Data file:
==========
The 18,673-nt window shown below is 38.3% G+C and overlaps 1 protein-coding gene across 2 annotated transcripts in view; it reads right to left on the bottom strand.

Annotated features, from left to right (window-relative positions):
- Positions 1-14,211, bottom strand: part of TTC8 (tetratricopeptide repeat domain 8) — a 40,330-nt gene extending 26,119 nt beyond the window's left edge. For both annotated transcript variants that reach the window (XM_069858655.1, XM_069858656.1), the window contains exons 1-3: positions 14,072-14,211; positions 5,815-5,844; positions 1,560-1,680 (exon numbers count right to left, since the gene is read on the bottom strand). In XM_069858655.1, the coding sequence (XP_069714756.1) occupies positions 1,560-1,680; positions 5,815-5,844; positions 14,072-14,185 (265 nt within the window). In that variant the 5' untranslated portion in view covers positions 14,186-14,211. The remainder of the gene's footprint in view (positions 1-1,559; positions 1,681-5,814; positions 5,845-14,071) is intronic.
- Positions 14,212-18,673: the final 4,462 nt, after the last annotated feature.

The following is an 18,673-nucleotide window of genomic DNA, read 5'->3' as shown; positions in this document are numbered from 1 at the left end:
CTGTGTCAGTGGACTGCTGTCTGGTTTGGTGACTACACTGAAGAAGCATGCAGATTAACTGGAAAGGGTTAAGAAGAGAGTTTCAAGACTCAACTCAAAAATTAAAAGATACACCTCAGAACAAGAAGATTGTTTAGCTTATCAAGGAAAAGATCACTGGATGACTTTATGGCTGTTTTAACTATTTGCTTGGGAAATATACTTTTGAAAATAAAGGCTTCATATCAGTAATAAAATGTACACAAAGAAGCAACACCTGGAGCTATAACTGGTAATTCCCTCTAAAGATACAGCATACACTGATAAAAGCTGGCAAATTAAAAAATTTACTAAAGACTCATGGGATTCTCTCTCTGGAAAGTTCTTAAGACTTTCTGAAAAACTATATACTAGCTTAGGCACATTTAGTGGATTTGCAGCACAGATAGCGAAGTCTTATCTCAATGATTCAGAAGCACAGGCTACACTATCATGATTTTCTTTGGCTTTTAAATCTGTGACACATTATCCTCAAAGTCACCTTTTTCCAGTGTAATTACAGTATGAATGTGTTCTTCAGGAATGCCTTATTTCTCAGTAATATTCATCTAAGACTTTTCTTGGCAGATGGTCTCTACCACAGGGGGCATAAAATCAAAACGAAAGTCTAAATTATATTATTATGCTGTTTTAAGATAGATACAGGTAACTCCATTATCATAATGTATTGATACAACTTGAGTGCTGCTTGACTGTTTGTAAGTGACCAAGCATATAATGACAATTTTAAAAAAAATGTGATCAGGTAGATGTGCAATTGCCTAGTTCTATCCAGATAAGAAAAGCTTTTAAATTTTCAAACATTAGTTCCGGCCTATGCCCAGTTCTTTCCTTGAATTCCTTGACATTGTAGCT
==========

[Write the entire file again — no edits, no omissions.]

The 18,673-nt window shown below is 38.3% G+C and overlaps 1 protein-coding gene across 2 annotated transcripts in view; it reads right to left on the bottom strand.

Annotated features, from left to right (window-relative positions):
- Positions 1-14,211, bottom strand: part of TTC8 (tetratricopeptide repeat domain 8) — a 40,330-nt gene extending 26,119 nt beyond the window's left edge. For both annotated transcript variants that reach the window (XM_069858655.1, XM_069858656.1), the window contains exons 1-3: positions 14,072-14,211; positions 5,815-5,844; positions 1,560-1,680 (exon numbers count right to left, since the gene is read on the bottom strand). In XM_069858655.1, the coding sequence (XP_069714756.1) occupies positions 1,560-1,680; positions 5,815-5,844; positions 14,072-14,185 (265 nt within the window). In that variant the 5' untranslated portion in view covers positions 14,186-14,211. The remainder of the gene's footprint in view (positions 1-1,559; positions 1,681-5,814; positions 5,845-14,071) is intronic.
- Positions 14,212-18,673: the final 4,462 nt, after the last annotated feature.

The following is an 18,673-nucleotide window of genomic DNA, read 5'->3' as shown; positions in this document are numbered from 1 at the left end:
CTGTGTCAGTGGACTGCTGTCTGGTTTGGTGACTACACTGAAGAAGCATGCAGATTAACTGGAAAGGGTTAAGAAGAGAGTTTCAAGACTCAACTCAAAAATTAAAAGATACACCTCAGAACAAGAAGATTGTTTAGCTTATCAAGGAAAAGATCACTGGATGACTTTATGGCTGTTTTAACTATTTGCTTGGGAAATATACTTTTGAAAATAAAGGCTTCATATCAGTAATAAAATGTACACAAAGAAGCAACACCTGGAGCTATAACTGGTAATTCCCTCTAAAGATACAGCATACACTGATAAAAGCTGGCAAATTAAAAAATTTACTAAAGACTCATGGGATTCTCTCTCTGGAAAGTTCTTAAGACTTTCTGAAAAACTATATACTAGCTTAGGCACATTTAGTGGATTTGCAGCACAGATAGCGAAGTCTTATCTCAATGATTCAGAAGCACAGGCTACACTATCATGATTTTCTTTGGCTTTTAAATCTGTGACACATTATCCTCAAAGTCACCTTTTTCCAGTGTAATTACAGTATGAATGTGTTCTTCAGGAATGCCTTATTTCTCAGTAATATTCATCTAAGACTTTTCTTGGCAGATGGTCTCTACCACAGGGGGCATAAAATCAAAACGAAAGTCTAAATTATATTATTATGCTGTTTTAAGATAGATACAGGTAACTCCATTATCATAATGTATTGATACAACTTGAGTGCTGCTTGACTGTTTGTAAGTGACCAAGCATATAATGACAATTTTAAAAAAAATGTGATCAGGTAGATGTGCAATTGCCTAGTTCTATCCAGATAAGAAAAGCTTTTAAATTTTCAAACATTAGTTCCGGCCTATGCCCAGTTCTTTCCTTGAATTCCTTGACATTGTAGCT